“Meadow Mania”

So clearly having 2 chitlins has slowed mon field notes. It’s nice to be able to look back and see that the babies have made a softer and fuzzier me. And it’s not just my new baby fat and hairy legs. Long before they were twinkles in a petri dish, I had dreams of chubby little legs running through the meadow by our house. The details of not having an actual meadow fluttered way above my head. “Don’t worry sweetheart of a new hubbie, I’m a gardener- we’ll just make a meadow.”


Step 1- wait for the long abandoned and mostly waterlogged house next door to come out of trust.




Step 2- Bless it’s 1980’s soul and then quickly take it out of it’s misery.


Step 3- call friends at Native American Seed


Step 4- dazzle your new neighbors with tractors


Step 5- Voila- your new meadow.


Step 6-



Any of my fellow gardeners feeling a little fib in my pictograph?  Think it went something a little more like this….


Step 1- agonize. fret. wring hands. argue about the property next door. Know that any new buyer will need 3 stories to get a city view- and an excellent view of our back garden and nekkid swimming.


Step 2-  Secure next door property- knock it down and unleash a plague of rats on the entire neighborhood. starting with your own house.


Step 3- wait until the soil is perfect temperature, finally spread the seed


Install temporary irrigation, watch the birds convene daily to eat the grass seeds and then suffer 2 monster turd floaters that wash the majority of all the seed down the softly sculpted hill.


Step 4- re-sod with heinous squares of buffalo turf that take eons to establish


Step 5- finally get some grass traction- contemplate reverting to your father’s way of killing fire ants via pouring gasoline down the mound and lighting on fire. take refuge in Aztec Pest Control’s kinder and gentler way.


Step 6- crouch low when the city code inspector drives by frequently- has someone called me in for not cutting my lawn? Is there a code against having long grass? shouldn’t I know this somehow?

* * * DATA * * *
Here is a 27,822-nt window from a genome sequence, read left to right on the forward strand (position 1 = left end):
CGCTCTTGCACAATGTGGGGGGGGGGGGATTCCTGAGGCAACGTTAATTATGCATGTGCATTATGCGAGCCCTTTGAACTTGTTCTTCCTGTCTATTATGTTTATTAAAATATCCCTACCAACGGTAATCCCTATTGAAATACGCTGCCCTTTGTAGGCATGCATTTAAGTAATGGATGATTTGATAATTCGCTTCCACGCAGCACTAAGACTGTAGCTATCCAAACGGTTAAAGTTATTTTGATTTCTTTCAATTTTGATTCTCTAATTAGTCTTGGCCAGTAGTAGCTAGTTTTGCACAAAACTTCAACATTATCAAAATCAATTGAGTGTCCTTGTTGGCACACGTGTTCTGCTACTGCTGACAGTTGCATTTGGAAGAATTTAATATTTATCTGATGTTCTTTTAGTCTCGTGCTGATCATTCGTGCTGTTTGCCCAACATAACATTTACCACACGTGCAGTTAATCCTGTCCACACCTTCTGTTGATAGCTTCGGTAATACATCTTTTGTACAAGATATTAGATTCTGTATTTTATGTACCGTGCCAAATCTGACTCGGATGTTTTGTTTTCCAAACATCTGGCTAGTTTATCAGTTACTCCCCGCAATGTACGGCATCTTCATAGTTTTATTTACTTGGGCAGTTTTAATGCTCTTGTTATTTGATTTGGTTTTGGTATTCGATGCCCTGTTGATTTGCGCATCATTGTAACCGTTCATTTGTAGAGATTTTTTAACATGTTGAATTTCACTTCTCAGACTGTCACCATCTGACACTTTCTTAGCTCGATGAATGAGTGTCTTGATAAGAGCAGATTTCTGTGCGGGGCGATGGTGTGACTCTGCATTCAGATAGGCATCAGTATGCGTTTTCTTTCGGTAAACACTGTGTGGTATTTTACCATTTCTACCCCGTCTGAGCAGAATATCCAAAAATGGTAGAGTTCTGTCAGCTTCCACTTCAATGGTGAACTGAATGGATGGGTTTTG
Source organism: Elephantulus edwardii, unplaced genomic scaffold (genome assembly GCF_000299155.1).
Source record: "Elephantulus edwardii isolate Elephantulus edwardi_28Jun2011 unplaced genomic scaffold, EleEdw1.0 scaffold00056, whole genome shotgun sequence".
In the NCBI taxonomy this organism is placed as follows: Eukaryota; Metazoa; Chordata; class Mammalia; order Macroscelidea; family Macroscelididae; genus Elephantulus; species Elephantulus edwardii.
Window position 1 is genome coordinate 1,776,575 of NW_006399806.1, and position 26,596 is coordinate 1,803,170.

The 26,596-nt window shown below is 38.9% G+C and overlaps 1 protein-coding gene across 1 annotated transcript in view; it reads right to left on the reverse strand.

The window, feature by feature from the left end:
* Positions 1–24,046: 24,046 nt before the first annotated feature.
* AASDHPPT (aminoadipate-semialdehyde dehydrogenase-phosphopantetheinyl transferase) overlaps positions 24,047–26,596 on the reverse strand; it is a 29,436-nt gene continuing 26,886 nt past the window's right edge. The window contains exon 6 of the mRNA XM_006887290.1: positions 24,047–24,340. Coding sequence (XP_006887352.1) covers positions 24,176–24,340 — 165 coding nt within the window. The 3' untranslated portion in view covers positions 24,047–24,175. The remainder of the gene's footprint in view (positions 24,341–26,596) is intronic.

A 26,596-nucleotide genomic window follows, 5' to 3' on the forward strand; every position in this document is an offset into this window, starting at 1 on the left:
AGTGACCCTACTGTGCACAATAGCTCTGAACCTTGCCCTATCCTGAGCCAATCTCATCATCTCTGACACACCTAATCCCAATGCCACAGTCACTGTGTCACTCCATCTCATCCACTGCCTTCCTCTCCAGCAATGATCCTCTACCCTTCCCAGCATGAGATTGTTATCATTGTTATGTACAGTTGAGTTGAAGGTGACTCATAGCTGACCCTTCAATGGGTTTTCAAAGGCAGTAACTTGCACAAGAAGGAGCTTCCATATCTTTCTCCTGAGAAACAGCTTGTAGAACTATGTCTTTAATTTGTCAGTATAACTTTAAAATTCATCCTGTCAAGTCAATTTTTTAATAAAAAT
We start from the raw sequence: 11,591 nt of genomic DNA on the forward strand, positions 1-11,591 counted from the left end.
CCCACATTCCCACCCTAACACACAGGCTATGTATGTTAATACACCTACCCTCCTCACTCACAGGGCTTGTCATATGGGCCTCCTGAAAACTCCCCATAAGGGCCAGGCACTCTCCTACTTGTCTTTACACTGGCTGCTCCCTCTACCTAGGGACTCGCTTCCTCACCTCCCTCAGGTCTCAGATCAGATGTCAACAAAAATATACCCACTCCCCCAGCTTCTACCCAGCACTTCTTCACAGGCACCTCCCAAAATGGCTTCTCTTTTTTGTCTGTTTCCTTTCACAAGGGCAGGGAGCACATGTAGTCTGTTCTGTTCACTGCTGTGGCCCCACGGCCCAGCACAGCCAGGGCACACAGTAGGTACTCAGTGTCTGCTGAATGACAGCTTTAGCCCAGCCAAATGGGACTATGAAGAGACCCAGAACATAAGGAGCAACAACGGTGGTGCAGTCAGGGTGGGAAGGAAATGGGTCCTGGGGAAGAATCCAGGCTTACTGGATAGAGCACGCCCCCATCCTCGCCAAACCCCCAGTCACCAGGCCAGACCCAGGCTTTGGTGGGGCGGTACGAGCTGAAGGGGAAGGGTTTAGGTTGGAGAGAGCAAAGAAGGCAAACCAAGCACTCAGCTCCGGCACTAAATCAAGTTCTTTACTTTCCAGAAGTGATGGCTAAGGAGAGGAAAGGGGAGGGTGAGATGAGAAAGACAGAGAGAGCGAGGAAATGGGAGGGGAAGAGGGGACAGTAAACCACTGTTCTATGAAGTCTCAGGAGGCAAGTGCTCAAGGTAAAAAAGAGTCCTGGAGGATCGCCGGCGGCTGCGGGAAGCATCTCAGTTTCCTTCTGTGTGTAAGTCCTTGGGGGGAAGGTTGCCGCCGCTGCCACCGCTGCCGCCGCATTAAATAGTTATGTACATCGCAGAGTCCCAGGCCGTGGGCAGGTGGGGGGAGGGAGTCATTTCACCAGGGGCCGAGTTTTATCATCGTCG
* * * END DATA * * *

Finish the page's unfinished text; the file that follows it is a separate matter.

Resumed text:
Step 7- Finally, get some luck, pull up the temporary irrigation after 2 seasons and get la niña!



I mean, was it worth it? Yes yes yes. I’m quite obsessed with it- I love it in the winter when it’s all gold and blowing. In the spring when it’s 5 bluebonnets and thousands of primroses bloom (the majority of the primroses at the bottom of the hill- ahem).  Slowly, the other wildflowers are coming in- wine cups and other friends are self-sowing.


The second baby comes and what…is it hormonal….as we awaited Leon’s birth- in some weird nesting thing last fall I went out and dug in 100’s of flower seeds into the upper meadow. I’m telling you now that about 4 of them bloomed this spring.


So in a fit of maternal crafting this fall – Willie and I decided to make a butterfly garden in the upper meadow- with live plants. No more of this seed shit.   And it isn’t pretty when the hormones have access to a planting crew,  coincide with the native plant sale at the wildflower center  & a need for some “alone time” in the nurseries.


I purchased oh about 150 4” plants. Willie and I dotted them all over the upper meadow & called my long suffering irrigation guy.


They came through my beautiful meadow and trenched to run temporary drip to the butterfly plants.


Is it worth it?  Before we could even get the plants in the ground we had loads of butterflies. And watching the babies eyes light up is all that I had dreamed and more.  Trust me hubbie- we’ll just “make a meadow. It’s what we do.”